Friction Coefficients for Dried Distillers Grains on Eight Structural Surfaces
Static and dynamic coefficients of friction on structural surfaces play important roles in the power requirements and material selection for equipment used in handling and storing agricultural commodities. However, friction data on dried distillers grains with solubles (DDGS) is limited. Further, lack of a standardized method for determining friction coefficient on grain handling materials presents a challenge. This article describes studies carried out to determine the static coefficient of friction (µs) and dynamic coefficient of friction (µd) for corn DDGS at 10%, 8.2%, and 6.5% moisture content (all moistures are % wet basis) on eight structural surfaces: High-Density Polyethylene (HDPE), Ultra-High Molecular Weight Polyethylene (UHMWPE), 20-gage aluminum, galvanized steel, mild steel, 18-gage stainless steel, poplar wood, and pine wood. For all structural surfaces and DDGS moistures tested, µs lies in the range from 0.20 to 0.43 and µd in the range from 0.17 to 0.35. The µs values were higher than corresponding µd values for all moisture levels. In general, µs and µd increased linearly with increasing moisture for metal and wood surfaces. Pine wood had the highest µs at all moisture levels and the highest µd at 8.2% and 10% moisture. HDPE had the lowest µs and µd at 10% moisture followed by the values for UHMWPE. For these surfaces the µs and µd remained the same or decreased with increasing DDGS moisture. Among the metal surfaces, galvanized steel and aluminum exhibited similar coefficient of friction characteristics however galvanized steel had the lowest µs and µd at 6.5% and 8.2% moisture.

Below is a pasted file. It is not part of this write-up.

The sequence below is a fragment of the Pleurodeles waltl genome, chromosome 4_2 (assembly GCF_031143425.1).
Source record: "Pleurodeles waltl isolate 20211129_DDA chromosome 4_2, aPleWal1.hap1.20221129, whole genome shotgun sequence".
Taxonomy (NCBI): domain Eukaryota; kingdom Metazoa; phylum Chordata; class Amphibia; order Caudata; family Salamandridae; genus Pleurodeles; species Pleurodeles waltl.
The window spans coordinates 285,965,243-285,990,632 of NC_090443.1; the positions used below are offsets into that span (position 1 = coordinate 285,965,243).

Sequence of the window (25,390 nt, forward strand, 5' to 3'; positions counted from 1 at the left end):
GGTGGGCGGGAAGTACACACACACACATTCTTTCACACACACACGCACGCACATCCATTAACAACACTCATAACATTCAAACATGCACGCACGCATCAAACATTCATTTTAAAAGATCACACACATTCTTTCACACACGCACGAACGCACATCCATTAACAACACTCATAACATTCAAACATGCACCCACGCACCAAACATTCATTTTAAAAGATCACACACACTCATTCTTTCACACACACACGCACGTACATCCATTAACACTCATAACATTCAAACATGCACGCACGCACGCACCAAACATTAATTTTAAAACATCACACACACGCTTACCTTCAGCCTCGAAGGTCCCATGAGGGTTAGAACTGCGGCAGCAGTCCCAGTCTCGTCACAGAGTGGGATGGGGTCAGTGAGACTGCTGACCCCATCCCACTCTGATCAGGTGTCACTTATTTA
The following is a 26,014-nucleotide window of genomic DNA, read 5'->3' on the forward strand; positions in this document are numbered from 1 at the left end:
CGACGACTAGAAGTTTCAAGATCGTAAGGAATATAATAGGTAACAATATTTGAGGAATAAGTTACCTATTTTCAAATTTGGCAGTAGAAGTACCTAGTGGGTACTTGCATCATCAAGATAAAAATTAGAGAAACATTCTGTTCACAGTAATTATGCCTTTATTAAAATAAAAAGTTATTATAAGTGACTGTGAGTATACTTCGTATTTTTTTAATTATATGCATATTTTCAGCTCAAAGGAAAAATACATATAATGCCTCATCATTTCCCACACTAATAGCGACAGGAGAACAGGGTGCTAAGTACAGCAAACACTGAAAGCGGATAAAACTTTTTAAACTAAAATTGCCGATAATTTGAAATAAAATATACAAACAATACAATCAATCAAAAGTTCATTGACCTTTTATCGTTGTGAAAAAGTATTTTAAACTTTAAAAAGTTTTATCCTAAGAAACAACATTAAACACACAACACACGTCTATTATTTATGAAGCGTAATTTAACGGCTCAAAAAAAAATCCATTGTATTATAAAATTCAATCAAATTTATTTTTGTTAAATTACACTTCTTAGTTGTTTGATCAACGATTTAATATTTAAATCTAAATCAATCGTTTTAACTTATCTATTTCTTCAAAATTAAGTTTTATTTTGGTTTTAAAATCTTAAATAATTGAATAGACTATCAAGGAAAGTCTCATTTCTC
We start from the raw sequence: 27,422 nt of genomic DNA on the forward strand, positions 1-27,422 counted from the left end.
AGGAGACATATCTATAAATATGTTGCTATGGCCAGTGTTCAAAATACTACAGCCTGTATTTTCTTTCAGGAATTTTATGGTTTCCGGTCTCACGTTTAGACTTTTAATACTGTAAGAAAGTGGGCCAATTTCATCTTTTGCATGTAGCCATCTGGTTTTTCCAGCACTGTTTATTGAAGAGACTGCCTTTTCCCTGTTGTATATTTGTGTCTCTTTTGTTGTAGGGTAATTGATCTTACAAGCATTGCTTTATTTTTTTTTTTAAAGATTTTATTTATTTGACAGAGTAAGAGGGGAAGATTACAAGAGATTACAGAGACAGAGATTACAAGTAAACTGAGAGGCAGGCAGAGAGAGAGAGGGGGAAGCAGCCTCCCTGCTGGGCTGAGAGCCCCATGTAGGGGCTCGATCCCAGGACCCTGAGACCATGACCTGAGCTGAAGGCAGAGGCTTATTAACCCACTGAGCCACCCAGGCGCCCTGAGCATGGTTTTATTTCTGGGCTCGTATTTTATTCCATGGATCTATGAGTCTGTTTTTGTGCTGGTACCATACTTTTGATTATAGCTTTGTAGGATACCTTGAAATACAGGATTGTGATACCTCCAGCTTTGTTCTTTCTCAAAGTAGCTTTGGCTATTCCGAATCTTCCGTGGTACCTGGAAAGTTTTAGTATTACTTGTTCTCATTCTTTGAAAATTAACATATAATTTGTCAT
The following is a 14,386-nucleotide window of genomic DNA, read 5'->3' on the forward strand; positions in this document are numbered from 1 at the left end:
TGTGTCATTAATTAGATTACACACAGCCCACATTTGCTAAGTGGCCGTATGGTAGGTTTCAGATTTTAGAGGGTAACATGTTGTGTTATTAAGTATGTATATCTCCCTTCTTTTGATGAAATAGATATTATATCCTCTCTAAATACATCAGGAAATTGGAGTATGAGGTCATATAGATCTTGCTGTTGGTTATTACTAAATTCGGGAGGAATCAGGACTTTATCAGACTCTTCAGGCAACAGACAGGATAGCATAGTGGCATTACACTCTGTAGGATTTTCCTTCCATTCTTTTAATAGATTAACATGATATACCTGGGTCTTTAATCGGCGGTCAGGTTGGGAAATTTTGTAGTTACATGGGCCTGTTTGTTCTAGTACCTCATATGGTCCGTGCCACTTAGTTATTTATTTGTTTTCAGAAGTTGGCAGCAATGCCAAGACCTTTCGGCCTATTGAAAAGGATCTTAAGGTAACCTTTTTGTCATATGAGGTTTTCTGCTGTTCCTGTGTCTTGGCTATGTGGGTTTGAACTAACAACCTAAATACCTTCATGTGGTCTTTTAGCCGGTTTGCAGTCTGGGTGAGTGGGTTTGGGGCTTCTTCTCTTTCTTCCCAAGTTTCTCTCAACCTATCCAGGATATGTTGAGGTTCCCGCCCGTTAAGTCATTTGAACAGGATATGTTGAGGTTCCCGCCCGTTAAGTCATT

This article is from Applied Engineering in Agriculture 30 (2014): 673–678, doi:10.13031/aea.30.10453. Posted with permission.